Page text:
Many trans women also serve as caretakers within their communities. Some are mothers and grandmothers; others help raise the children of their transgender siblings.
Mass media images of biological males feminizing themselves can function subversively to highlight ways in which conventional femininity is artifice—a point that feminists make all the time. However, this discourse masks the way in which racism, fatphobia, and other structures of oppression shape desires.
What is a trans woman?
Transgender women are people who identify as female, despite being assigned male at birth. They may also be known as MTF, transfeminine or tgirls. Transgender women are a part of the transgender community, which is an umbrella term for all people whose gender identity or expression doesn’t match the one they were born into – it could include MTF trans men, drag queens and gender nonconforming people.
Trans people can realise they are transgender at any age and research from 2021 shows that most know by the time they’re 14. Trying to repress this feeling isn’t healthy and can lead to mental health issues like anxiety and depression.
Many trans people need to go through a process to get recognised as the gender they identify as – this is called Gender Recognition. This involves living in their ‘acquired’ gender for a period of time, proving they are that gender and getting documents changed. Surveys show that this can be difficult, and many trans people end up staying in unsafe situations to avoid the process.
What is a cis woman?
Cisgender is a term that means someone identifies with the gender they were assigned at birth. People who are cisgender identify as the same sex they were presumed to be at birth and may experience sexual or romantic attraction to people of that same sex. People who are cisgender can also be straight, which is a sex orientation that means they’re attracted to people of their own gender.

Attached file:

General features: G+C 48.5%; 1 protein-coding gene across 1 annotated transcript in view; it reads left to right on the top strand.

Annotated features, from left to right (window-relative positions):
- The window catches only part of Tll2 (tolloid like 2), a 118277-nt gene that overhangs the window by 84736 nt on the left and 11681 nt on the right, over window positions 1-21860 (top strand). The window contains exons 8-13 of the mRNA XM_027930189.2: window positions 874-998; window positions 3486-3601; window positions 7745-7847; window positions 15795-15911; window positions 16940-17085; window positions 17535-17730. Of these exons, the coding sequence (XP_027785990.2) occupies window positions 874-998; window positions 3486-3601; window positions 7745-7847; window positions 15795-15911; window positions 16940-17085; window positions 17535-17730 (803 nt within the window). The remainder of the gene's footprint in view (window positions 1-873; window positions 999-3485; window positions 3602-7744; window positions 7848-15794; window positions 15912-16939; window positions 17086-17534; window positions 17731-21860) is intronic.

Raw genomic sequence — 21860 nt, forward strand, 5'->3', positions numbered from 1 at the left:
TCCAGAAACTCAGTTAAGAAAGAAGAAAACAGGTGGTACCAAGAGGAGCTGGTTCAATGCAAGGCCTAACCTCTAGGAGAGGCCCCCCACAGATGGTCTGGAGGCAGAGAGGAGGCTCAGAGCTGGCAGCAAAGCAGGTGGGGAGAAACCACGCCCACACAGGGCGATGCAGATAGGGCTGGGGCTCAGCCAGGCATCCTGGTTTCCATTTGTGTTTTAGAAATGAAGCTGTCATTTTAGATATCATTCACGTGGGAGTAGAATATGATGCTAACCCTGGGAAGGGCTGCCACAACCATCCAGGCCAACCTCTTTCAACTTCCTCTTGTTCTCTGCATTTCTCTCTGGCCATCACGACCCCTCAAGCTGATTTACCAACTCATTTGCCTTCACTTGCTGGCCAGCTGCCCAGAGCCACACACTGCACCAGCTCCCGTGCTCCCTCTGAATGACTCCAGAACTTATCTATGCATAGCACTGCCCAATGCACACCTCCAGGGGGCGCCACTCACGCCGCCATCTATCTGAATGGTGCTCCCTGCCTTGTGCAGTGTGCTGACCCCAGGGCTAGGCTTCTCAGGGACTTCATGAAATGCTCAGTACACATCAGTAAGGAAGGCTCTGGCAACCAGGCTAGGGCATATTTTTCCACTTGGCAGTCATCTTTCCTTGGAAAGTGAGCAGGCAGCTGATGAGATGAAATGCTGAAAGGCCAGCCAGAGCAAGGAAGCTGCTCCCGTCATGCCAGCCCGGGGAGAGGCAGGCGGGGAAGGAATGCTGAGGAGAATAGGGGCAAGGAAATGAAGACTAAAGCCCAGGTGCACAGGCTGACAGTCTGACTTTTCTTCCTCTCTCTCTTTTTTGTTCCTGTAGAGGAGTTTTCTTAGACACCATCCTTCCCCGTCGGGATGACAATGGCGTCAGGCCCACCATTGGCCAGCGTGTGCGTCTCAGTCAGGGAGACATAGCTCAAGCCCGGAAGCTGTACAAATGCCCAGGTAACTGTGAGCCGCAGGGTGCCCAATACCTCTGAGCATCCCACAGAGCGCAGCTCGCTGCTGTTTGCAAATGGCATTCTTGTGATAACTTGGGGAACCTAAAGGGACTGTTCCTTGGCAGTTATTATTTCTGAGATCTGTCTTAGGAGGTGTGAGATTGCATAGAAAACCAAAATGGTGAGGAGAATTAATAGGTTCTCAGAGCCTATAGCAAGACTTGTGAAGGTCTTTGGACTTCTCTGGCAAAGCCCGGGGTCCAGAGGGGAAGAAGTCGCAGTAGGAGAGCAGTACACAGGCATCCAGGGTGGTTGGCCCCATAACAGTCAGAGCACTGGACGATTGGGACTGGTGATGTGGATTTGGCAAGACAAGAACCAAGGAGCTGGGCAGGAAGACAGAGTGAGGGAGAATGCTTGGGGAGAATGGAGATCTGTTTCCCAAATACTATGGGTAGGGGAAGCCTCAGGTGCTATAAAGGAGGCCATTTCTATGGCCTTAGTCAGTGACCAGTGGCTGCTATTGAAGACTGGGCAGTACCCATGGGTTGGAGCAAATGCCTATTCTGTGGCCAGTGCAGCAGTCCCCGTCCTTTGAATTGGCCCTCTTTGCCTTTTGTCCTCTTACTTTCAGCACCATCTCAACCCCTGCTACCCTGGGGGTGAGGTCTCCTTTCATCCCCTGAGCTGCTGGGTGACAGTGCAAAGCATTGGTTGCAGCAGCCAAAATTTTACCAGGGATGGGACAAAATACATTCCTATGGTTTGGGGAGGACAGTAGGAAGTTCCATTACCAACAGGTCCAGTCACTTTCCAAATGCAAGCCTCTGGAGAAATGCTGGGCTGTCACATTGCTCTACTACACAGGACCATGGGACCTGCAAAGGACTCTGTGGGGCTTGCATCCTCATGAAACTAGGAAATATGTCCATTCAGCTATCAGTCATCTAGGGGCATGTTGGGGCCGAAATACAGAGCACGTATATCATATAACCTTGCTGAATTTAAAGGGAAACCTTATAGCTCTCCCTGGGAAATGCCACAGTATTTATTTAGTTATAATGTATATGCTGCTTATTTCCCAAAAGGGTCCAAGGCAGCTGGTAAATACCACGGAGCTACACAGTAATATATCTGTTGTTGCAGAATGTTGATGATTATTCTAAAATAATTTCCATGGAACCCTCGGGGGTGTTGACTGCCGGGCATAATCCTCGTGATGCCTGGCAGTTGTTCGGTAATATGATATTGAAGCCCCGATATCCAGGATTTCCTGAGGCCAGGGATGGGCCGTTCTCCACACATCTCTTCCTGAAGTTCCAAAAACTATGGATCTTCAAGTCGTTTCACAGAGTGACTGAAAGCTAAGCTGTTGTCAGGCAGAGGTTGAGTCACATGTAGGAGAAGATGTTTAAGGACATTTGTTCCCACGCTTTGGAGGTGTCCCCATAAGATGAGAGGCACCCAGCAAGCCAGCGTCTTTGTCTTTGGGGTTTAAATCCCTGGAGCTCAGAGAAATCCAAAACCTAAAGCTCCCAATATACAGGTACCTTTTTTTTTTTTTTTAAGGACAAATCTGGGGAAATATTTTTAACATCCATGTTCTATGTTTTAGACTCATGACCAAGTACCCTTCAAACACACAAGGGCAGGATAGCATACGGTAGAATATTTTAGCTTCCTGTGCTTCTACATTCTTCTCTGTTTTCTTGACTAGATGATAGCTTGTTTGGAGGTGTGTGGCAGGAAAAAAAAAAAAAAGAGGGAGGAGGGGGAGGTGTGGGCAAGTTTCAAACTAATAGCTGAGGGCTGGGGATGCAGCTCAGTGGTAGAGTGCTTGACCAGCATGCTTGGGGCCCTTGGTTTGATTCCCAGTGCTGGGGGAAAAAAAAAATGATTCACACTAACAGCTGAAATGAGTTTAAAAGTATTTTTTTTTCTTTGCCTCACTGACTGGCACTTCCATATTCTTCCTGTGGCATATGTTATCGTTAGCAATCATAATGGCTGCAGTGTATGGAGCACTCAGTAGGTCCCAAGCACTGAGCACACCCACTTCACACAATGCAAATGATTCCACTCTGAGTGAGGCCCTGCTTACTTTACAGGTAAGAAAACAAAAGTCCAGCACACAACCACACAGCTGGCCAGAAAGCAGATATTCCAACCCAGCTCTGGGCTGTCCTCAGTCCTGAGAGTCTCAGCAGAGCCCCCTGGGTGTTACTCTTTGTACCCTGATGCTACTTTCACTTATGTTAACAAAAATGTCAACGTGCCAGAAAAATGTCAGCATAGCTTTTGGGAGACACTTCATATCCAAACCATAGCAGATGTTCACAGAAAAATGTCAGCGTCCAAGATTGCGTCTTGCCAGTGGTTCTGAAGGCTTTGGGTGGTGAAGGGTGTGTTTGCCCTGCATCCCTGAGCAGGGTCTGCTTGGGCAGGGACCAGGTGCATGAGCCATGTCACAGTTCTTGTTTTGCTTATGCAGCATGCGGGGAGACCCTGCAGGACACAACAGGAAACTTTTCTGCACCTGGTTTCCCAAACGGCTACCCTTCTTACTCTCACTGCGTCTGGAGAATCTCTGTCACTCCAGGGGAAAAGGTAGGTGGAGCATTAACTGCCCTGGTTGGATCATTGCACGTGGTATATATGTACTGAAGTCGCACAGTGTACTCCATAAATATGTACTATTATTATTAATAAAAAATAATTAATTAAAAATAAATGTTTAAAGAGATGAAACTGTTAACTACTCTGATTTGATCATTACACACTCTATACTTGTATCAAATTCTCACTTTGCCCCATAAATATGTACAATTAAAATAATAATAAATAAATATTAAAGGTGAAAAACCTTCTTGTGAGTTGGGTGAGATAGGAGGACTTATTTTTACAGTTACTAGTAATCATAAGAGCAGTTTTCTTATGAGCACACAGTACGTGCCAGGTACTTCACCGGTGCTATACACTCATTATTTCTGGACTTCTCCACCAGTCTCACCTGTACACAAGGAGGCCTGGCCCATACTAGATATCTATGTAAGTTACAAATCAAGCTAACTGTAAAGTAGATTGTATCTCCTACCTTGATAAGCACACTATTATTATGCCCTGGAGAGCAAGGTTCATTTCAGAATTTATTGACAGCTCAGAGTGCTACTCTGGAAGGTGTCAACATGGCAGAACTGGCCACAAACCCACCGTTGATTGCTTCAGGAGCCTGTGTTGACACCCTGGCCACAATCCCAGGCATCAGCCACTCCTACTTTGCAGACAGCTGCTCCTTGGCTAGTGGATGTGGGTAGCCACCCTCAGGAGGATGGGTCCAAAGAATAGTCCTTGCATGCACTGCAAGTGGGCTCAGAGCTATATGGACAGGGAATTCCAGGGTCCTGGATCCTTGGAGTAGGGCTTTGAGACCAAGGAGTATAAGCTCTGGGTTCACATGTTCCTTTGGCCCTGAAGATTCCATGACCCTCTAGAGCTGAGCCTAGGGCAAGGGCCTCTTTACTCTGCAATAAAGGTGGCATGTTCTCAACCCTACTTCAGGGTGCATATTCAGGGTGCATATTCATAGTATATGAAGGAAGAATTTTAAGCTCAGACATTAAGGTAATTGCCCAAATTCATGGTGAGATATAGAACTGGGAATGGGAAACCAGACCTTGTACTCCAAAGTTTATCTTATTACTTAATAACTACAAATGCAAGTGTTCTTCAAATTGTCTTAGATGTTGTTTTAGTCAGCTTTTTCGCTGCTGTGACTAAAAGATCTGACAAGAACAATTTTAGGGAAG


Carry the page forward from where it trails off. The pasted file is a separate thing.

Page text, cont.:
Many people who identify as cisgender are part of LGBTQIA+ communities. They may prefer to use the pronouns “he” and “she,” or they might use “they.” Some trans people choose to be stealth, which is when a person lives as their gender while not telling others. This can be done for safety reasons or so they don’t lose access to things like employment and housing. Trans people who are stealth can often feel uncomfortable when other people use the wrong pronouns. They might also experience dysphoria, which is a feeling of discordance between their body and their identity.
What is a cis man?
Cis is an adjective that means “on the same side,” and it refers to a person’s sex as they were assigned at birth. People have 23 pairs of chromosomes, and the sex pair is determined by what appears on their external genitalia at birth. So, a cis man is someone who was assigned male at birth and currently identifies as a man. Cis women are those who were assigned female at birth and identify as a woman.
Gender identity is different from sex, and transgender people often use terms like non-binary or genderqueer to describe their own gender identities. Some may be pre-op, post-op or non-op in terms of gender-related surgeries (for example, a mastectomy).
Some cis men and cis women take hormones as part of their transition to their desired sex, but that doesn’t necessarily make them straight. Many trans people are lesbian, bisexual or asexual, and it’s important to respect everyone’s gender orientation.
What is a cis man’s relationship with a trans woman?
In healthy relationships, both partners are free to express their bodies and bodies’ expressions in ways that feel good to them. This means letting your trans partner dress in whatever way feels most comfortable, and supporting her to be expressive in public. Some men worry that others will see their trans partners, and may even try to keep their relationships private. This is often a sign of insecurity and is best addressed by communicating openly and respectfully with your partner.
Cis men can also be attracted to and desire trans women who meet certain expectations of hyper-femininity or outdated gender stereotypes, a process called passing (Hood 2020). This form of fetishism constructs trans women through a pornographic sex object lens and is not a sex-positive approach.
Many participants discussed their families’ reactions to dating a trans woman and how this could negatively impact their relationship. For some of these participants, it meant feeling uncomfortable when their family members talked about their sex preferences or wanted to know more about their medical transition (i.e., HRT, top surgery, or a legal name change).